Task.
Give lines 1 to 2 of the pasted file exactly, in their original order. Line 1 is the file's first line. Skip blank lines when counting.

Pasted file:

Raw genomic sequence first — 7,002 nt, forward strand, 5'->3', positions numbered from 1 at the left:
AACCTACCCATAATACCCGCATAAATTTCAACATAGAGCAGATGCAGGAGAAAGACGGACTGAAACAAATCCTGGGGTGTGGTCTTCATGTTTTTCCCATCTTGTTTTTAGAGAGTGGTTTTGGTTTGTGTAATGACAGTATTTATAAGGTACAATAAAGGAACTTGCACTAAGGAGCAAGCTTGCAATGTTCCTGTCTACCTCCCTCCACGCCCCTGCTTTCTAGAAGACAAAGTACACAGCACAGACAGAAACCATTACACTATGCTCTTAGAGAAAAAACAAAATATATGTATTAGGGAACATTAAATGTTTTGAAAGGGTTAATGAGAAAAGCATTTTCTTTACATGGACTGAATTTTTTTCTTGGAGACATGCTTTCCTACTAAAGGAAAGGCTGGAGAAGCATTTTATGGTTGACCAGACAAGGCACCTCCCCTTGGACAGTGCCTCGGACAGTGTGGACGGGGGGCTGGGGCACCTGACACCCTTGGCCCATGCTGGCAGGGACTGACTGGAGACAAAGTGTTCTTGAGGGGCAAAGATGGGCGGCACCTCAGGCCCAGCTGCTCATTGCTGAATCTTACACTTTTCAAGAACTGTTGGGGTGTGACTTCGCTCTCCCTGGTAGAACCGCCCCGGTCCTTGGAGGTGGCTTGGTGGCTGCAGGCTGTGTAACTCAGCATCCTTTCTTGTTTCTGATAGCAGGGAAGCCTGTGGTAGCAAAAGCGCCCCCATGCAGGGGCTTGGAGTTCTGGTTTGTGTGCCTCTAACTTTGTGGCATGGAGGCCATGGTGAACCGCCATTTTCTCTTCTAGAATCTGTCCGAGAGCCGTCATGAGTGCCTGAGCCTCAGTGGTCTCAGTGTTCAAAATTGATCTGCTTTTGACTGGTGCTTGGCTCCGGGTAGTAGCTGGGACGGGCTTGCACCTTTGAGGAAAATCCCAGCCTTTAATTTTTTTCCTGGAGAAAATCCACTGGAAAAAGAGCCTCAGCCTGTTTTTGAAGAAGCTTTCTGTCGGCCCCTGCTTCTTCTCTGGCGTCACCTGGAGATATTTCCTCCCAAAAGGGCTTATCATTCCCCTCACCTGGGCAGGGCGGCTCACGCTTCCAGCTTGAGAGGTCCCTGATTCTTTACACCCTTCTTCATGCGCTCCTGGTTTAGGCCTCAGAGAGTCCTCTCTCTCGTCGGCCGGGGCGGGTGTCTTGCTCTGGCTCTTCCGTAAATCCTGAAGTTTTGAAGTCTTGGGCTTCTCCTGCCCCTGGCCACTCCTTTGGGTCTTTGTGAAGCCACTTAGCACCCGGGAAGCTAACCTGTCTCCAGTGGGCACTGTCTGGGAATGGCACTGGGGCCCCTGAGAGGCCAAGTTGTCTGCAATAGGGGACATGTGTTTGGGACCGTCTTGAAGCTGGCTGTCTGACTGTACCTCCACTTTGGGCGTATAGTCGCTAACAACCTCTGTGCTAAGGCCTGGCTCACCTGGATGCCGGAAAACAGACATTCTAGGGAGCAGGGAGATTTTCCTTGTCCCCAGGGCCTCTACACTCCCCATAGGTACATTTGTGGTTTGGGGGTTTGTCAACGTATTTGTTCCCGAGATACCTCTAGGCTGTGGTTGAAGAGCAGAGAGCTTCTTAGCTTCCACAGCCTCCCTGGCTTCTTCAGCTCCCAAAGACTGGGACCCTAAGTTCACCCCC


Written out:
Raw genomic sequence first — 7,002 nt, forward strand, 5'->3', positions numbered from 1 at the left:
AACCTACCCATAATACCCGCATAAATTTCAACATAGAGCAGATGCAGGAGAAAGACGGACTGAAACAAATCCTGGGGTGTGGTCTTCATGTTTTTCCCATCTTGTTTTTAGAGAGTGGTTTTGGTTTGTGTAATGACAGTATTTATAAGGTACAATAAAGGAACTTGCACTAAGGAGCAAGCTTGCAATGTTCCTGTCTACCTCCCTCCACGCCCCTGCTTTCTAGAAGACAAAGTACACAGCACAGACAGAAACCATTACACTATGCTCTTAGAGAAAAAACAAAATATATGTATTAGGGAACATTAAATGTTTTGAAAGGGTTAATGAGAAAAGCATTTTCTTTACATGGACTGAATTTTTTTCTTGGAGACATGCTTTCCTACTAAAGGAAAGGCTGGAGAAGCATTTTATGGTTGACCAGACAAGGCACCTCCCCTTGGACAGTGCCTCGGACAGTGTGGACGGGGGGCTGGGGCACCTGACACCCTTGGCCCATGCTGGCAGGGACTGACTGGAGACAAAGTGTTCTTGAGGGGCAAAGATGGGCGGCACCTCAGGCCCAGCTGCTCATTGCTGAATCTTACACTTTTCAAGAACTGTTGGGGTGTGACTTCGCTCTCCCTGGTAGAACCGCCCCGGTCCTTGGAGGTGGCTTGGTGGCTGCAGGCTGTGTAACTCAGCATCCTTTCTTGTTTCTGATAGCAGGGAAGCCTGTGGTAGCAAAAGCGCCCCCATGCAGGGGCTTGGAGTTCTGGTTTGTGTGCCTCTAACTTTGTGGCATGGAGGCCATGGTGAACCGCCATTTTCTCTTCTAGAATCTGTCCGAGAGCCGTCATGAGTGCCTGAGCCTCAGTGGTCTCAGTGTTCAAAATTGATCTGCTTTTGACTGGTGCTTGGCTCCGGGTAGTAGCTGGGACGGGCTTGCACCTTTGAGGAAAATCCCAGCCTTTAATTTTTTTCCTGGAGAAAATCCACTGGAAAAAGAGCCTCAGCCTGTTTTTGAAGAAGCTTTCTGTCGGCCCCTGCTTCTTCTCTGGCGTCACCTGGAGATATTTCCTCCCAAAAGGGCTTATCATTCCCCTCACCTGGGCAGGGCGGCTCACGCTTCCAGCTTGAGAGGTCCCTGATTCTTTACACCCTTCTTCATGCGCTCCTGGTTTAGGCCTCAGAGAGTCCTCTCTCTCGTCGGCCGGGGCGGGTGTCTTGCTCTGGCTCTTCCGTAAATCCTGAAGTTTTGAAGTCTTGGGCTTCTCCTGCCCCTGGCCACTCCTTTGGGTCTTTGTGAAGCCACTTAGCACCCGGGAAGCTAACCTGTCTCCAGTGGGCACTGTCTGGGAATGGCACTGGGGCCCCTGAGAGGCCAAGTTGTCTGCAATAGGGGACATGTGTTTGGGACCGTCTTGAAGCTGGCTGTCTGACTGTACCTCCACTTTGGGCGTATAGTCGCTAACAACCTCTGTGCTAAGGCCTGGCTCACCTGGATGCCGGAAAACAGACATTCTAGGGAGCAGGGAGATTTTCCTTGTCCCCAGGGCCTCTACACTCCCCATAGGTACATTTGTGGTTTGGGGGTTTGTCAACGTATTTGTTCCCGAGATACCTCTAGGCTGTGGTTGAAGAGCAGAGAGCTTCTTAGCTTCCACAGCCTCCCTGGCTTCTTCAGCTCCCAAAGACTGGGACCCTAAGTTCACCCCC